There are many other even more subtle arbitrages, but let’s look at one that is especially interesting. It is basic Econ 101 that if a natural disaster strikes then prices must rise. For example, if the wheat crop is hit by hail then there is a wheat shortage in the region. Prices must rise before wheat is diverted to the empty bakeries and hungry people. Real Bills provide a buffer mechanism. If the shortage is local (and hence small in proportion to the global market), what happens is that the discount rate falls in that region.
Let’s look at this. The Real Bill arises, as discussed above, from consumption. In case of shortage, there is greater confidence that goods shipped into the region will be consumed even more rapidly. A lower discount rate means that the distributor is effectively paid a higher amount. This will attract goods out of other regions where there is no shortage. It is not necessary for the baker to pay a higher price on flour, or for the consumer to pay a higher price for bread. What is necessary is that the distributor receives a higher price to divert the flour to the region. The lower discount rate provides that higher price.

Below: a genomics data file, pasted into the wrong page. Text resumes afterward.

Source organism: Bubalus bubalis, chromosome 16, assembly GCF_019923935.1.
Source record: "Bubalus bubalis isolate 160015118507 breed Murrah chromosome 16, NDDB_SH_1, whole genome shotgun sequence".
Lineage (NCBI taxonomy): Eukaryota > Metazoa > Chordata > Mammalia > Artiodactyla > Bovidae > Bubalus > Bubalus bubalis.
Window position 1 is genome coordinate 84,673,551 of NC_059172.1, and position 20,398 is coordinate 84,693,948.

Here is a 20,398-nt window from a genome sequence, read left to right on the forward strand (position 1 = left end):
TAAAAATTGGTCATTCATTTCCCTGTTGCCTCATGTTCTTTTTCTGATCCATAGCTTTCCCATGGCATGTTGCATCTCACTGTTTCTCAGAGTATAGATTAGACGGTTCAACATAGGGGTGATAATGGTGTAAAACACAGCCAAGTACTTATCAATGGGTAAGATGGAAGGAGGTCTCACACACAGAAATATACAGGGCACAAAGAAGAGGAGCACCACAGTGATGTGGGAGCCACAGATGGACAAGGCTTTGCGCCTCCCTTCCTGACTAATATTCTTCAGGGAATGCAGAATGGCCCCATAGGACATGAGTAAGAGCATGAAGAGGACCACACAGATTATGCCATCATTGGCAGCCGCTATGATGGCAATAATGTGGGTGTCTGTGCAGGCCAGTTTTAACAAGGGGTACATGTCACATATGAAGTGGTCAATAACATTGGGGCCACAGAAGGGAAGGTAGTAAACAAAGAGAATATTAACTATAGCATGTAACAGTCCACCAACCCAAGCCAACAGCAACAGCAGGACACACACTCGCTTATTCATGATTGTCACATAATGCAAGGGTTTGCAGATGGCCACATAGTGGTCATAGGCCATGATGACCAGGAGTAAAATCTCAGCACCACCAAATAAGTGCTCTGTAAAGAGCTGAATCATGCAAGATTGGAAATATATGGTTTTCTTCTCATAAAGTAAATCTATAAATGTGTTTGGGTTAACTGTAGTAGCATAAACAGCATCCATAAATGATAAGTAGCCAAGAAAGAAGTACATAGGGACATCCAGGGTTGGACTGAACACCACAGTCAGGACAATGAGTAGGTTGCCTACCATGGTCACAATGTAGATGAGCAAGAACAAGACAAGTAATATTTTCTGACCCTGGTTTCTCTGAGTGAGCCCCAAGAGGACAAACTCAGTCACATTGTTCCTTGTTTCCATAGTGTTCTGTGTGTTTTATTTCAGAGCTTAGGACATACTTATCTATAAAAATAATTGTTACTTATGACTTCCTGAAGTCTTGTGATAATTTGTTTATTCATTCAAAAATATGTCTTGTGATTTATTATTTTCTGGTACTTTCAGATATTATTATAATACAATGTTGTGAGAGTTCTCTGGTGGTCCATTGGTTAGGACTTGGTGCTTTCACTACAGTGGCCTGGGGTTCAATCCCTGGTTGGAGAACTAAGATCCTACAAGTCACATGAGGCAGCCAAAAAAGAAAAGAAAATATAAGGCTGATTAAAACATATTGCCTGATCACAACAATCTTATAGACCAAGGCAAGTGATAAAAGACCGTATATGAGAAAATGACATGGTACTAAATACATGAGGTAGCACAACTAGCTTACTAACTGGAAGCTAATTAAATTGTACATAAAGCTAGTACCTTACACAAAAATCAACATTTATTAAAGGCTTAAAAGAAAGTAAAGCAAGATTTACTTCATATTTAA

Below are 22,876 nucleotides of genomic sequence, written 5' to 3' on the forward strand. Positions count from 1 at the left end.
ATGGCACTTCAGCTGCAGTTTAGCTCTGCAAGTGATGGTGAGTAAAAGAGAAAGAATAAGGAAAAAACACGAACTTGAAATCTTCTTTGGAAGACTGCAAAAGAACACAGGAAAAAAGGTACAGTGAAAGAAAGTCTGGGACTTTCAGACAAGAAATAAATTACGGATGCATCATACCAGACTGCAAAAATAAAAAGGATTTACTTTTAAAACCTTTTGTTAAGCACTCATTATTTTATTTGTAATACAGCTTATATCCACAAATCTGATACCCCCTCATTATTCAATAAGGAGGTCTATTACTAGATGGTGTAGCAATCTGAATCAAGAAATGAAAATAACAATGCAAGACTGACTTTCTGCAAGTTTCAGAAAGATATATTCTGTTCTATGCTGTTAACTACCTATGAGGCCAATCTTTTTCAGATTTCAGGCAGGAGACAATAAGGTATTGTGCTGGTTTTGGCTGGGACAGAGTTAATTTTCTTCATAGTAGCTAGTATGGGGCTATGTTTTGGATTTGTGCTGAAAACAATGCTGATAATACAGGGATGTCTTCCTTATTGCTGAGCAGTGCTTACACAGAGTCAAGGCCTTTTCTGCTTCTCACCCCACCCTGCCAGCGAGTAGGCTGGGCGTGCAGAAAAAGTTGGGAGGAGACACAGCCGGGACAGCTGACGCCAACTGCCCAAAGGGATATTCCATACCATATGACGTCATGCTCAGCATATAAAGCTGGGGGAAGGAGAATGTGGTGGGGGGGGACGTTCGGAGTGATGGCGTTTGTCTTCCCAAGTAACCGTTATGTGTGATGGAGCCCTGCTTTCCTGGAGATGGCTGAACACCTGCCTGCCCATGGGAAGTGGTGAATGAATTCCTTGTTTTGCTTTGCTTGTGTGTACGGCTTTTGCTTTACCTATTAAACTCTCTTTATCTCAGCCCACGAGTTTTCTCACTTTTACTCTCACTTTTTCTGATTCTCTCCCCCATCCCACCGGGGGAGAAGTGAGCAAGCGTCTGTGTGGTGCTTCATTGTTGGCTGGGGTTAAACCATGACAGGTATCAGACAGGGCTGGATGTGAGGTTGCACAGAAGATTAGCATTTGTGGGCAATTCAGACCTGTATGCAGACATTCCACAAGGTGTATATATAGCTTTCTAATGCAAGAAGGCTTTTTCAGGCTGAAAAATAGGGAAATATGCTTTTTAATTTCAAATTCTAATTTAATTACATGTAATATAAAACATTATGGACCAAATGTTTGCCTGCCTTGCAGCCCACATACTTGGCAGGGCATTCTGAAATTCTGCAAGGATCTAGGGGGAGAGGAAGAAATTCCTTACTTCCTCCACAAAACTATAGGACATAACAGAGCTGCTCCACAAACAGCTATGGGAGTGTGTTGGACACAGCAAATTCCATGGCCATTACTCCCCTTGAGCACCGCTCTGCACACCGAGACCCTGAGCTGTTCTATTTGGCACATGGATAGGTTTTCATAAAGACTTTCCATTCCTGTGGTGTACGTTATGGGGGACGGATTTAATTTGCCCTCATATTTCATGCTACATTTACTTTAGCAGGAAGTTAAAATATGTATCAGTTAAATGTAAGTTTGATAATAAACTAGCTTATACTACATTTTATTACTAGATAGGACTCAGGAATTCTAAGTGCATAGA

Real Bills serve a vital role in the banking system, particularly for the savings bank. To back a demand deposit account, the bank can have 1/3 of the assets in gold and 2/3 in Real Bills. It must be emphasized that this has nothing to do with fractional reserves! The Real Bill is not lending. More importantly, the Bill market cannot go “no bid”. All Bills will be fully paid in 90 days, with the average being 45 days.
In contrast, with the lending of demand deposits (a form of duration mismatch), the system becomes unstable. This is not due to the risk of default per se. It is because the banks expand credit into a structure that is not in accord with the wishes of the savers. Eventually, it is guaranteed to collapse in a no-bid bond market with panic, liquidations, defaults, and bankruptcies.